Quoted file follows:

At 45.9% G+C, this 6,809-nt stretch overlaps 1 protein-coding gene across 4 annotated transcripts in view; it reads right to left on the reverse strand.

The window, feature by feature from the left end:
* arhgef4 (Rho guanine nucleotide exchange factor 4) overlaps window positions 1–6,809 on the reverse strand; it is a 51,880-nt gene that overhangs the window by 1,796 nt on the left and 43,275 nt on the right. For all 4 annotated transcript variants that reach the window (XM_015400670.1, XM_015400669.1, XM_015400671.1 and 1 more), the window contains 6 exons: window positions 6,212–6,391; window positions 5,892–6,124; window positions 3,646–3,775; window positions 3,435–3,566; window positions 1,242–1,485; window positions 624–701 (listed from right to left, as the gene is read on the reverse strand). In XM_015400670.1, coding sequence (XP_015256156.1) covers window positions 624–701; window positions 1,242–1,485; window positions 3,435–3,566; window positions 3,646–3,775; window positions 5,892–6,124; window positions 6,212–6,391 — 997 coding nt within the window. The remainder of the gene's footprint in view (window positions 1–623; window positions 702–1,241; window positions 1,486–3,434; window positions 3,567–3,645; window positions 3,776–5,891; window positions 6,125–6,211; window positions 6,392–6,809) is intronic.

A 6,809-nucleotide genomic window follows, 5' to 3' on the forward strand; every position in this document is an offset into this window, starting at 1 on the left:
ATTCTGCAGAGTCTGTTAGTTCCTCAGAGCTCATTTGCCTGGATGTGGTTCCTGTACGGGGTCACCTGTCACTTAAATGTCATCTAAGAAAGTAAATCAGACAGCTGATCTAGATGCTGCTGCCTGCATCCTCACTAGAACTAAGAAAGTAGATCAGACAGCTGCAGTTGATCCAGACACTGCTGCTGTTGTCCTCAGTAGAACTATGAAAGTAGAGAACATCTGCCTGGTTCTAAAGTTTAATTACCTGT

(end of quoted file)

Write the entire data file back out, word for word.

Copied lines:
At 45.9% G+C, this 6,809-nt stretch overlaps 1 protein-coding gene across 4 annotated transcripts in view; it reads right to left on the reverse strand.

The window, feature by feature from the left end:
* arhgef4 (Rho guanine nucleotide exchange factor 4) overlaps window positions 1–6,809 on the reverse strand; it is a 51,880-nt gene that overhangs the window by 1,796 nt on the left and 43,275 nt on the right. For all 4 annotated transcript variants that reach the window (XM_015400670.1, XM_015400669.1, XM_015400671.1 and 1 more), the window contains 6 exons: window positions 6,212–6,391; window positions 5,892–6,124; window positions 3,646–3,775; window positions 3,435–3,566; window positions 1,242–1,485; window positions 624–701 (listed from right to left, as the gene is read on the reverse strand). In XM_015400670.1, coding sequence (XP_015256156.1) covers window positions 624–701; window positions 1,242–1,485; window positions 3,435–3,566; window positions 3,646–3,775; window positions 5,892–6,124; window positions 6,212–6,391 — 997 coding nt within the window. The remainder of the gene's footprint in view (window positions 1–623; window positions 702–1,241; window positions 1,486–3,434; window positions 3,567–3,645; window positions 3,776–5,891; window positions 6,125–6,211; window positions 6,392–6,809) is intronic.

A 6,809-nucleotide genomic window follows, 5' to 3' on the forward strand; every position in this document is an offset into this window, starting at 1 on the left:
ATTCTGCAGAGTCTGTTAGTTCCTCAGAGCTCATTTGCCTGGATGTGGTTCCTGTACGGGGTCACCTGTCACTTAAATGTCATCTAAGAAAGTAAATCAGACAGCTGATCTAGATGCTGCTGCCTGCATCCTCACTAGAACTAAGAAAGTAGATCAGACAGCTGCAGTTGATCCAGACACTGCTGCTGTTGTCCTCAGTAGAACTATGAAAGTAGAGAACATCTGCCTGGTTCTAAAGTTTAATTACCTGT